We were mesmerized by the beauty in Hawaii – no wonder it is called the Tropical Paradise!
During our road trips across the four islands we visited, we witnessed numerous stunning landscapes. I must say the often changing weather conditions there plays a major role in keeping one asking for more.Just imagine that all these views were created off of volcanic eruptions over millions of years. Even today, the Big Island (the one we covered last) is still adding more space to it because of active volcanic eruptions.
The land all through Hawaii is also amazingly fertile – the famous plantations of Coconuts, Pineapples, Lychee, Bananas, and many others are a testimony to that. We loved having smoothies, shave ice, and fresh juices almost every day!
I am a fan of stopping every few minutes, and I have never regretted spending time at the places I’ve admired. Why else would one take a road trip otherwise?
The last one is my favorite, and it was not even an attraction we were chasing – we were on an afternoon drive further up along the highway from Sandy Beach park we covered the very first morning in Hawaii.
My two cents based on my experiences – don’t just go to famous places. You would be amazed to explore the beauty at offbeat sites. Most of my fabulous clicks are from places you would’ve never heard of, and they are not even mentioned anywhere on the Internet.
I’ve always wanted to visit the islands of Hawaii and Seychelles (technically, both of them are archipelagos). Ever since we got the US Tourist Visa last year, I was thinking of making a trip to Hawaii. The only problem – Hawaii is super-expensive!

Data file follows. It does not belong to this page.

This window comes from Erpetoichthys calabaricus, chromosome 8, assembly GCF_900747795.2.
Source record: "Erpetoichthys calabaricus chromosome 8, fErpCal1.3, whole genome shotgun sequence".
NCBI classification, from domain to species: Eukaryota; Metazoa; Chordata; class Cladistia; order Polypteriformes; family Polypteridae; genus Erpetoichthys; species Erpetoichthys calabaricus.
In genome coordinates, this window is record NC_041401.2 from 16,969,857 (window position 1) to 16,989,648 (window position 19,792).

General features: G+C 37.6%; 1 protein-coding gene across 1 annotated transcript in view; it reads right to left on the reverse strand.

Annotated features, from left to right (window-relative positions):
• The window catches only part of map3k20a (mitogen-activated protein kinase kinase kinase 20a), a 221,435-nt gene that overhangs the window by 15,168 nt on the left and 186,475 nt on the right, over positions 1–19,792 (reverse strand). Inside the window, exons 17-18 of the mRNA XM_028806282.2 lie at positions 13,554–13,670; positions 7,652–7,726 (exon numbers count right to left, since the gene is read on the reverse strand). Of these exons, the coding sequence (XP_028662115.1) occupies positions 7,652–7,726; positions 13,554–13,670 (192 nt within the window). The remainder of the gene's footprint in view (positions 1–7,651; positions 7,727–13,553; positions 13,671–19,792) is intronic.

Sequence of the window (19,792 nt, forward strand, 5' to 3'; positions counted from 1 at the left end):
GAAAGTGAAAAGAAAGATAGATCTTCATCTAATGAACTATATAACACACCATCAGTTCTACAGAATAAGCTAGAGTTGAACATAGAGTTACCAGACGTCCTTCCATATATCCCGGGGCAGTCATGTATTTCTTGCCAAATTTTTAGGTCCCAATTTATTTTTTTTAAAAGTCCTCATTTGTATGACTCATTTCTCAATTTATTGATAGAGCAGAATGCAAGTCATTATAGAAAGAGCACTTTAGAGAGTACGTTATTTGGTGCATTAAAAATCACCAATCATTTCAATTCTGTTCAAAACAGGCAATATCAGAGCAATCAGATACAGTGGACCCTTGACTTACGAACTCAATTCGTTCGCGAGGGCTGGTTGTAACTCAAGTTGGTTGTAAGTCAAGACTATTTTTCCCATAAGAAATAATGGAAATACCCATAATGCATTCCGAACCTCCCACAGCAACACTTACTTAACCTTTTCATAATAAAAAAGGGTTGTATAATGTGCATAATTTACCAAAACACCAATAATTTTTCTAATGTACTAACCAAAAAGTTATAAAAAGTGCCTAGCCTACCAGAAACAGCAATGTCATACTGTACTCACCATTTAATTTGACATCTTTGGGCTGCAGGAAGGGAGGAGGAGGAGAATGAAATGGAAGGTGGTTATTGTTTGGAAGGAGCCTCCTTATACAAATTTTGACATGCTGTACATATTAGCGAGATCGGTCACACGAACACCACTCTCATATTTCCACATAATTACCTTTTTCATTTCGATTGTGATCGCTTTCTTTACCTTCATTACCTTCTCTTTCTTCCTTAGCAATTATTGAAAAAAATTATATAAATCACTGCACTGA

Since we are still living close to the US and I saved-up enough by not taking too many vacations last year, we finally picked-up Hawaii as our next Travel destination, and started planning for it in January this year. We did some homework on which all islands to visit, and eventually zeroed-in on Oahu, Kauai, Maui, and the Big Island – in that order. In terms of timing, we didn’t want to visit during the peak summer months of Jun-Aug, and with my job restrictions, March-end sounded just about right (btw, any month is a good month to visit Hawaii – as experts say). I also got a fair deal with the Toronto to Honolulu and return flight (CAD545 per person), with a short halt in Los Angeles (both ways).
The hotel bookings have cost me a fortune, though – averaging a tad below USD200 per night (we are not budget travelers; not luxury, either)! Add to it the inter-island flights (the most effective way for island-hopping) and renting a car on each island (you would know I love road-trips?), we probably could have covered 2 countries in this budget. But then Hawaii is a different world altogether or so I have heard! We are about to find out as we have just landed in Honolulu.
In terms of the number of days we would spend across those islands, after the vacation to India in September and then to the US on New Year, I just had a few vacation days left. So, we could only cough-up 13 days in total (includes 2 weekends and a holiday on Good Friday). Based on what Saru and I wanted to see, we decided to split our time equally across the islands – 2.5 days, with half-a-day reserved for island hopping. I am fully aware those will not be sufficient, especially for the biggest of them all, the Big Island.
Details on what exactly we covered on each island would come after we are back. For now, let me soak in the Hawaiian bliss 🙂For my record, it was my 59th flight today.